WHILE WE’RE YOUNG (2015, Noah Baumbach)
Plenty of good stuff here for a story that’s ultimately not very good. Sabotages itself by going in all the lamest directions once it establishes its themes. And those themes are interesting, even if they’re ones Baumbach has been wrestling with in nearly every one of his films to date. But it has a few new things to say about aging, youth, and adults who can’t grow up: there’s the idea that young people aren’t as guileless, liberated, vivacious, and defense-free as old people think; those are just projections. People are always that bad; some just hide it better. Also, there’s the idea that using the latest technologies doesn’t make you young — in fact it’s usually the oldest people at the conference room table with the iPads (for example, nobody my age that I hang out with has one, but both of my parents do). The montage of Stiller and Watts slaving over their phones, tablets, cords, and wires intercut with Driver and Seyfried using analog equipment like typewriters and vinyl, playing basketball outdoors, etc. — it’s a keen observation about how aging isn’t in your lack of understanding of modern life, it’s in your lack of openness to it (echoed in one of the closing scenes with Grodin).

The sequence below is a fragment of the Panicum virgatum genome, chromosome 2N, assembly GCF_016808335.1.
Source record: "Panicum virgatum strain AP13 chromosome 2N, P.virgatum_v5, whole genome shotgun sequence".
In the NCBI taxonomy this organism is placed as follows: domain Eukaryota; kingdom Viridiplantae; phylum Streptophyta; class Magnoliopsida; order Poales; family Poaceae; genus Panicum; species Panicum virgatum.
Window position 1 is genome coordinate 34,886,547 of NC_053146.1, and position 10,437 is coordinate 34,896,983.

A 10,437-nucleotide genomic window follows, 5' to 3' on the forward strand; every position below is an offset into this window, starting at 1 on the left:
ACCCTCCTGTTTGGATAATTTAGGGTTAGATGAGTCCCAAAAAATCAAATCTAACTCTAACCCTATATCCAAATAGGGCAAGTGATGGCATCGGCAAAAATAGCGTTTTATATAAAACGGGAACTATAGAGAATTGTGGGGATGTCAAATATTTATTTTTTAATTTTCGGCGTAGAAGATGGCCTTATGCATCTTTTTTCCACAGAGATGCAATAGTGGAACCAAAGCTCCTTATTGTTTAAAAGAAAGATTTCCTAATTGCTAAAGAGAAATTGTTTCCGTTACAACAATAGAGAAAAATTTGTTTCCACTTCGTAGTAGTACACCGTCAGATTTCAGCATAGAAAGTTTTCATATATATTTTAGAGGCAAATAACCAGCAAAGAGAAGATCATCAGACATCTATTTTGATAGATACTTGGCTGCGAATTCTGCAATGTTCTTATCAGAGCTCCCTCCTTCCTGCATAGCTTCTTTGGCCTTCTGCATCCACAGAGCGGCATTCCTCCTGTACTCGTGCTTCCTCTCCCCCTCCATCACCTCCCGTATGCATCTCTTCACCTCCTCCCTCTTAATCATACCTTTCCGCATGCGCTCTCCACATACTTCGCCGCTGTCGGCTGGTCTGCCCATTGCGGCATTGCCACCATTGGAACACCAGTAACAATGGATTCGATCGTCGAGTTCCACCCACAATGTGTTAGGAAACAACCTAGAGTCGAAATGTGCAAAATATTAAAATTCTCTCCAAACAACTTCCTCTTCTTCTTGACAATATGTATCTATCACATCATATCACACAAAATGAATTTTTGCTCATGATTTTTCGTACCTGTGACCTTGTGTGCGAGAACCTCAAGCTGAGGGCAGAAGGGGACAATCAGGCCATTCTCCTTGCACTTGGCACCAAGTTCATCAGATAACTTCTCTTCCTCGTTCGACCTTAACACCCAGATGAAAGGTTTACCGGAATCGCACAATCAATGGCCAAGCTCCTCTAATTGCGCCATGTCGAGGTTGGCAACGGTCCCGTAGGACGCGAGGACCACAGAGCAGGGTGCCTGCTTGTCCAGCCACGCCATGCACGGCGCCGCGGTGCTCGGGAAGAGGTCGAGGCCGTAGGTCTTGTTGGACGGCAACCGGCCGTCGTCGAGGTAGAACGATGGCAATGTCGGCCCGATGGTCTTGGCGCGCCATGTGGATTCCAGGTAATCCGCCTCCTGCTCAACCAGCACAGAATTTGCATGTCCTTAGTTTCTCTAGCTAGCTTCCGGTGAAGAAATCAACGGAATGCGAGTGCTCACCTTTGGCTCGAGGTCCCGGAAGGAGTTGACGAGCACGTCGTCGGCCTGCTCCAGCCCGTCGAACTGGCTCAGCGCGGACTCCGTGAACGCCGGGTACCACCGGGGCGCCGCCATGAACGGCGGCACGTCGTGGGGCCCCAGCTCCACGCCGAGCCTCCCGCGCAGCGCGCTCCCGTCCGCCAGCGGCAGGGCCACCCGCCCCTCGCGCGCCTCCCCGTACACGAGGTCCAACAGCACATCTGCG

But for all of these smart — and quite funny, in many places — thoughts, Baumbach shoots himself in the foot by concocting a ridiculous third act about betrayal and artifice, then preaching to us with heavy-handed monologues and confrontations about truth in documentaries, the nature of communication, and blah blah blah shut up. I never thought I’d say this, but exploring the marriage between Stiller and Watts would be more interesting. (Plus, Watts gives one of the film’s best performances and deserved a more fleshed out role than this).
One more thing: almost stealing the entire movie is, amazingly, Ryan Serhant as a douchey investor. His character gets the biggest laughs in the two or three scenes he’s in, and what shocked me about how good Serhant is is that I only know him as a real estate agent, one of the stars of Bravo’s Million Dollar Listing: New York. Turns out all that practice in front of the camera for a reality show got him comfortable, and also turns out he has a theater degree and was on As the World Turns for 19 episodes before he became a realtor. He’s a douche on the TV show, but now I’m wondering if it’s all an act — he’s too good in this movie not to be self-aware. If Bravo cancels his show, I hope he quits real estate to go into comedy acting for a living now.